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Bush Continues to Overstate the Role of Al Qaeda in Iraq

Mr. Bush took on an almost desperate and pleading tone this week when he encouraged both Congress and the American public to give him more time to supposedly make his failed Iraq policy succeed. The fact of the matter is that Mr. Bush continues to overstate the role of Al Qaeda in Iraq as well as continuing to lower the bar for whatever is defined as "success" in Iraq.

By overstating the role of the tiny Al Qaeda organization in Iraq, Mr. Bush hopes to play on the politics of fear with the American public, many of which do not realize that this organization comprises no more than about 500 foreign fighters and about 500 domestic Iraqi Sunni radicals. Certainly in a nation of 26.7 million persons, or larger than the population of Australia and Switzerland combined, a 1,000 member organization represents no serious threat to overthrow the Shiite dominated government of Iraq by any means.

The main problem in Iraq has been a sectarian civil war unleashed since the fall of the Saddam Hussein regime. With only about 22% of the population, the Sunni minority isn't about to achieve power in Iraq whether through democratic elections or by a sectarian conflict. And the Shiite majority will not give up much power when the powerful Shiite cleric, Ali al-Sistani, warns Shiite lawmakers not to do so.

Mr. Bush will simply use the politics of fear of Al Qaeda with the American public to buy enough time for some sort of a "political" victory to be declared in Iraq, similiar to the Nixon "Peace With Honor", which will be only a symbolic handover of power in Iraq, while the situation that Bush unleashed in Iraq will only continue to endanger the MidEast region and draw both Iran and Saudi Arabia in as competing forces to assert power in Iraq and the Gulf region.


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Comments (2)

ryan a:

Paul:

By overstating the role of the tiny Al Qaeda organization in Iraq, Mr. Bush hopes to play on the politics of fear with the American public, many of which do not realize that this organization comprises no more than about 500 foreign fighters and about 500 domestic Iraqi Sunni radicals.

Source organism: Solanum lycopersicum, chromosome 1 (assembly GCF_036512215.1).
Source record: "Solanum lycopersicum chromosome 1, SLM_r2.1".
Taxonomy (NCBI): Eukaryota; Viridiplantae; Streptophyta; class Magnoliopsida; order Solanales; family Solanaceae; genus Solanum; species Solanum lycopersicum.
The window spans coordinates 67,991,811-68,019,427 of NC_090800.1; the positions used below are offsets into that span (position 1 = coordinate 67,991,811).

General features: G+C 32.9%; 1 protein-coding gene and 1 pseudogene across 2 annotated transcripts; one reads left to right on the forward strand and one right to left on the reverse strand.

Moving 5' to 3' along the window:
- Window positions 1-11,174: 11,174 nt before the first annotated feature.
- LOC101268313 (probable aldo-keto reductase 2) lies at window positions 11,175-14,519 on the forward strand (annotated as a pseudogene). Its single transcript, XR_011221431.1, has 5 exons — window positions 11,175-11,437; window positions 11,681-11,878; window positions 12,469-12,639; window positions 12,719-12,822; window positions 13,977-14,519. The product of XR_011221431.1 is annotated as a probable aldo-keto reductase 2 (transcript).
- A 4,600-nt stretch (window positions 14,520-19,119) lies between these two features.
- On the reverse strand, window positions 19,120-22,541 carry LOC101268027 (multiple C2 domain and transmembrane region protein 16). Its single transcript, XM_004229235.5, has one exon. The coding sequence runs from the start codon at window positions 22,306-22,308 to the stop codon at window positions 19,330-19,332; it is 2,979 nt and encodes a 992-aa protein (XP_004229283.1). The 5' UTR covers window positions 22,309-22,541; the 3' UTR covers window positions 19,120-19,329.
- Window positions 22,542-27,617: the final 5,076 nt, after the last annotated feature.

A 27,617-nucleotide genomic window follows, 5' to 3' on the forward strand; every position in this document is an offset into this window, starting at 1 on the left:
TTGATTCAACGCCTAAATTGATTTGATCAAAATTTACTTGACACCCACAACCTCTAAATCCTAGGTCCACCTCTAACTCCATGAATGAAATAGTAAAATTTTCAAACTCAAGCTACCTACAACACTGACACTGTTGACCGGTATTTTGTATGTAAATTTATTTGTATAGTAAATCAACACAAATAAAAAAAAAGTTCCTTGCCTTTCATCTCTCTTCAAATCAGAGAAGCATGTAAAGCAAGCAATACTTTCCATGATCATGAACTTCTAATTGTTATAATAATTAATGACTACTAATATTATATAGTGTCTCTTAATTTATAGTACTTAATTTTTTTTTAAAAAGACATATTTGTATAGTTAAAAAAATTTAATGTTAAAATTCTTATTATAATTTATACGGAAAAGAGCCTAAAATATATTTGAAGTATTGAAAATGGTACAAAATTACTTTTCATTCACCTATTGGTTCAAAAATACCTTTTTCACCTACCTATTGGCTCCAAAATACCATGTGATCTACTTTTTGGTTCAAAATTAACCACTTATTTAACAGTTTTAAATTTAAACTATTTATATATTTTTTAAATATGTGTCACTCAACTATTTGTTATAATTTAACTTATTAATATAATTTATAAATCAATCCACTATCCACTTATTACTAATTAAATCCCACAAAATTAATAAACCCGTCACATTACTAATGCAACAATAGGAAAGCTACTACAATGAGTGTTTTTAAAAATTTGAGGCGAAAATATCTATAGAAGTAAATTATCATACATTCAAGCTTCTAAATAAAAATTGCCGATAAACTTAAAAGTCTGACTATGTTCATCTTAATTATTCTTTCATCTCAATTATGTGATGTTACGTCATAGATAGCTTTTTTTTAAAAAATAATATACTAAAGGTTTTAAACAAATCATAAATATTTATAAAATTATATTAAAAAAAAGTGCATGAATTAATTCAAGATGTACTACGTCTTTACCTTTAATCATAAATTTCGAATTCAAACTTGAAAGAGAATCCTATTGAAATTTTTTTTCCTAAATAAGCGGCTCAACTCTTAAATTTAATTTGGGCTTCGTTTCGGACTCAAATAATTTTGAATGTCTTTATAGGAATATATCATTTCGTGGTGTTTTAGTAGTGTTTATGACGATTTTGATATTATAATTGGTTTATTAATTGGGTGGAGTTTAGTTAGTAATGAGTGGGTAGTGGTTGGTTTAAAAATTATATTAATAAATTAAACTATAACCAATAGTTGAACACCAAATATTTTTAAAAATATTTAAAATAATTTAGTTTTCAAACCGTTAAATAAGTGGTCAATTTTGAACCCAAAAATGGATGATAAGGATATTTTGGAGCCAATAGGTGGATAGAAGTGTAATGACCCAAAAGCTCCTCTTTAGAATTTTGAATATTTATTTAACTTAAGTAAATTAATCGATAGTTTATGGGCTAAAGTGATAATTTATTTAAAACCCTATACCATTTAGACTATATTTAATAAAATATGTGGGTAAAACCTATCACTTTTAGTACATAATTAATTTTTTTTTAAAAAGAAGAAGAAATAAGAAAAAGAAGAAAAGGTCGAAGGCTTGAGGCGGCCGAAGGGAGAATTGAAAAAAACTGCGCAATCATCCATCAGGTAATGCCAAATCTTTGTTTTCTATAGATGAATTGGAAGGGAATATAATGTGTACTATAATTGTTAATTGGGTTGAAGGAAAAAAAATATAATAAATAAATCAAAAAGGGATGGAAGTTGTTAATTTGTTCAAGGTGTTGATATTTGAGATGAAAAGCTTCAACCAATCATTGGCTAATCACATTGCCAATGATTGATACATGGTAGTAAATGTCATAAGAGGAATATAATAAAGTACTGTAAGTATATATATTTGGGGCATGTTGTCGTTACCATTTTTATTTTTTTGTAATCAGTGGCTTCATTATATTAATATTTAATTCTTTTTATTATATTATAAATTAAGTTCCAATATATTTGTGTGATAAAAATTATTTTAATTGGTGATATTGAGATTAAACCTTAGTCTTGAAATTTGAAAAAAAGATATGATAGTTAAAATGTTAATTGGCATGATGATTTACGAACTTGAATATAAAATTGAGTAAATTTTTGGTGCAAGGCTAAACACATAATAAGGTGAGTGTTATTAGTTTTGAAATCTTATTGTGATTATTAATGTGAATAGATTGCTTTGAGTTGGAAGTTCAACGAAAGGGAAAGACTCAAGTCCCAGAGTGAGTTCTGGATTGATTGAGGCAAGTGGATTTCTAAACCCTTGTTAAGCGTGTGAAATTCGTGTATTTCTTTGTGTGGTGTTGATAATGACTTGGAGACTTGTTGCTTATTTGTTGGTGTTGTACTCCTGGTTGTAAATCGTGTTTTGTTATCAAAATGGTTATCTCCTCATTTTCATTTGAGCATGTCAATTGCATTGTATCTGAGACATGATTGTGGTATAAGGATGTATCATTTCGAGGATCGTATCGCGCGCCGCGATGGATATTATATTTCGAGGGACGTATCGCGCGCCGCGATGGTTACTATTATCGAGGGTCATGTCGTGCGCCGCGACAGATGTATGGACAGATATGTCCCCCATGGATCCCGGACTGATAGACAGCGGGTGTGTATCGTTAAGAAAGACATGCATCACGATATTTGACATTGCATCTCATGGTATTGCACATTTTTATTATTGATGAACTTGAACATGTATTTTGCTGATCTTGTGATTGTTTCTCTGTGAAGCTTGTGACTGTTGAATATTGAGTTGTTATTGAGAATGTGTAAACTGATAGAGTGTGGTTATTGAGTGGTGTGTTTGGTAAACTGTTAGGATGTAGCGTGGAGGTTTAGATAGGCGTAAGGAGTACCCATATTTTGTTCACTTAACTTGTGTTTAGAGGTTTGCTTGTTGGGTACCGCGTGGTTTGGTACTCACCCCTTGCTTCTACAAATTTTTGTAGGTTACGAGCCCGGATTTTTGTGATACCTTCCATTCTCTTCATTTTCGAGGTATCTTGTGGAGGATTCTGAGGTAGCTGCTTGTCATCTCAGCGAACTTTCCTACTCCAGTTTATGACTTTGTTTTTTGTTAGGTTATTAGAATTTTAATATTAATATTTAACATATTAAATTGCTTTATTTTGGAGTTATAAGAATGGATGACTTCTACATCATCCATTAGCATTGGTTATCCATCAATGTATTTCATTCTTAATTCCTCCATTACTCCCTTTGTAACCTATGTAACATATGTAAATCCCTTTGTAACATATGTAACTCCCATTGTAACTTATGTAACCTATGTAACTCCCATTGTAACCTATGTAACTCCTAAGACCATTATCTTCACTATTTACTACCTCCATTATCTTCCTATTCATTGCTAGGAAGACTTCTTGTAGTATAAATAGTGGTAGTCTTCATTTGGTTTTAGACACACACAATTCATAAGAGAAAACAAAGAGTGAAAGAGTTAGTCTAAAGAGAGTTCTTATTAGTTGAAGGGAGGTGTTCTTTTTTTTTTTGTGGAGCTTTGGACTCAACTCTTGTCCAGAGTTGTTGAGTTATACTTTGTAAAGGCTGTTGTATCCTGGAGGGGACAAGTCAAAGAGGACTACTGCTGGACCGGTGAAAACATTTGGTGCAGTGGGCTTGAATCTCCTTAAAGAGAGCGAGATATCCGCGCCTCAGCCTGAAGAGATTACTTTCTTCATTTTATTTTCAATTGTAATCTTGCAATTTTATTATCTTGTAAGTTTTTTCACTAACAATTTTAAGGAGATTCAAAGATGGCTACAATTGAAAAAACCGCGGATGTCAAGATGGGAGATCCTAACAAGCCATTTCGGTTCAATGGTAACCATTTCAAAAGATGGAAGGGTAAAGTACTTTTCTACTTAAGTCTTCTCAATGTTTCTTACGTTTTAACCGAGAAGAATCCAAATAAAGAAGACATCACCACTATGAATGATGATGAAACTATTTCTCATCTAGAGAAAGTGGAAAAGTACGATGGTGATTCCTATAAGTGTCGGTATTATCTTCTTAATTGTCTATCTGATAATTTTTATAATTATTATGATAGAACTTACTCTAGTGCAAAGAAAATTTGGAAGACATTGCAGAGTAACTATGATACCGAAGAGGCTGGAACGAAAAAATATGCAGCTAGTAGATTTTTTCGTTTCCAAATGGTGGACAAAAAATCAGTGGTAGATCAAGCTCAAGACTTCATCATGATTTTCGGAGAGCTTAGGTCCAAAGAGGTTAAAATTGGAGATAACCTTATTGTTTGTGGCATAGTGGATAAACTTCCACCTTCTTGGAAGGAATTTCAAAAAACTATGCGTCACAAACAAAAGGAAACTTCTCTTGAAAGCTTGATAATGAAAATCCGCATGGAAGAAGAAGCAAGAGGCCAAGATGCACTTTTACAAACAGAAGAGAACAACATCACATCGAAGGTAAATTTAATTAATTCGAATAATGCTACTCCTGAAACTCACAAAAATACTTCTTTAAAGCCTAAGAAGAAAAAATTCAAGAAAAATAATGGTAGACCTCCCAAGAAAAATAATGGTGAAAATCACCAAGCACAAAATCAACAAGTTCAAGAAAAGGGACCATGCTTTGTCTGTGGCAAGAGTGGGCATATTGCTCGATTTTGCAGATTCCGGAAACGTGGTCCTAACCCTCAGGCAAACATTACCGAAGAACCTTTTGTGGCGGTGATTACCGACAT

I agree with you Paul; this is a problem, since it creates a certain perception of what's going on. It seems that many people conflate who is actually a terrorist, vs who is part of either Sunni or Shiite sectarian fighting. The categories certainly overlap, and the question is how much. From what I have read, the relative numbers of terrorists are fairly low...and it's not like all Iraqis are exactly AQ sympathizers.

Like Larkin, I have heard estimates as high as 10,000 for the number of terrorists in Iraq. So I can't claim to know what the exact numbers are. But, whether 1,000 or 10,000, in a country of 26-27 million people, that isn't exactly some massive force.

As you say, the primary problem seems to be the sectarian fighting that's going on over there, and the terrorists are adding fuel to the fire. Reading "Wizbang Classic," however, you would think that the nation was overrun with millions of terrorists.

I'm curious to know where you get your estimates from, regarding the numbers of terrorsts (both foreign and domestic) in Iraq at present.

I tend to listen to CNN a great deal during the day in the background while I work. Various experts on terrorism or retired military officials have placed their own estimates of about 500 foreign fighters associated with Al Qaeda, along with about 500 domestic Iraqi members of Al Qaeda.

Your figures of 10,000 or more terrorists in Iraq may also be right, Larkin or Ryan, because there are a wide range of Sunni insurgent organizations operating in Iraq that attract radicals from Saudi Arabia and other nations. However their actions are largely aimed at U.S. forces or Iraqi security forces. Al Qaeda itself is a pretty small organization worldwide, and has specific goals of politically moltivated mayhem, but these goals are far different than many foreign fighters in Iraq who support the Sunni insurgency.

But Bush does tend to overstate and oversimplify the role of Al Qaeda because it plays well with the U.S. public and might be the understandable to the majority of Americans as well another Republican Party policy point.


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Publisher: Kevin Aylward

Editors: Lee Ward, Larkin, Paul S Hooson, and Steve Crickmore

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